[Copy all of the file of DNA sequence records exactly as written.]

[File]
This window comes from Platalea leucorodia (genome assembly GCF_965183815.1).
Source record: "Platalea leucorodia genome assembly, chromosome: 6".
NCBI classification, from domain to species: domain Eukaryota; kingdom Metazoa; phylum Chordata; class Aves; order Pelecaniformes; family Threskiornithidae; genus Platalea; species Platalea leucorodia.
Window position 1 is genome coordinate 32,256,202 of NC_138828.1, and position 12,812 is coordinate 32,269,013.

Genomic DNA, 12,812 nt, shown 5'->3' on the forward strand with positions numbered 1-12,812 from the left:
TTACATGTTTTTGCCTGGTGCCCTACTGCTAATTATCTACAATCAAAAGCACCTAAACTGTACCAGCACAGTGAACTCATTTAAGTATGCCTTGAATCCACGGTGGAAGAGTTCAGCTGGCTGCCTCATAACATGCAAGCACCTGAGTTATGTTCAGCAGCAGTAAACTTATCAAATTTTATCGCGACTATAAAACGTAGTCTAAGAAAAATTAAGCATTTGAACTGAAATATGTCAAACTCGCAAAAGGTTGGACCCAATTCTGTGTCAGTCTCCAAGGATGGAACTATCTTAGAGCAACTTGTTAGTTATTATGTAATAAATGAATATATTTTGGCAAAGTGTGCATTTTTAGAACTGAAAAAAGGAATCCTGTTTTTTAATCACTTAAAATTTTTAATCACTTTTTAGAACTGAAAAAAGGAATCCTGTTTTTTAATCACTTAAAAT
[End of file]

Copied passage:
This window comes from Platalea leucorodia (genome assembly GCF_965183815.1).
Source record: "Platalea leucorodia genome assembly, chromosome: 6".
NCBI classification, from domain to species: domain Eukaryota; kingdom Metazoa; phylum Chordata; class Aves; order Pelecaniformes; family Threskiornithidae; genus Platalea; species Platalea leucorodia.
Window position 1 is genome coordinate 32,256,202 of NC_138828.1, and position 12,812 is coordinate 32,269,013.

Genomic DNA, 12,812 nt, shown 5'->3' on the forward strand with positions numbered 1-12,812 from the left:
TTACATGTTTTTGCCTGGTGCCCTACTGCTAATTATCTACAATCAAAAGCACCTAAACTGTACCAGCACAGTGAACTCATTTAAGTATGCCTTGAATCCACGGTGGAAGAGTTCAGCTGGCTGCCTCATAACATGCAAGCACCTGAGTTATGTTCAGCAGCAGTAAACTTATCAAATTTTATCGCGACTATAAAACGTAGTCTAAGAAAAATTAAGCATTTGAACTGAAATATGTCAAACTCGCAAAAGGTTGGACCCAATTCTGTGTCAGTCTCCAAGGATGGAACTATCTTAGAGCAACTTGTTAGTTATTATGTAATAAATGAATATATTTTGGCAAAGTGTGCATTTTTAGAACTGAAAAAAGGAATCCTGTTTTTTAATCACTTAAAATTTTTAATCACTTTTTAGAACTGAAAAAAGGAATCCTGTTTTTTAATCACTTAAAAT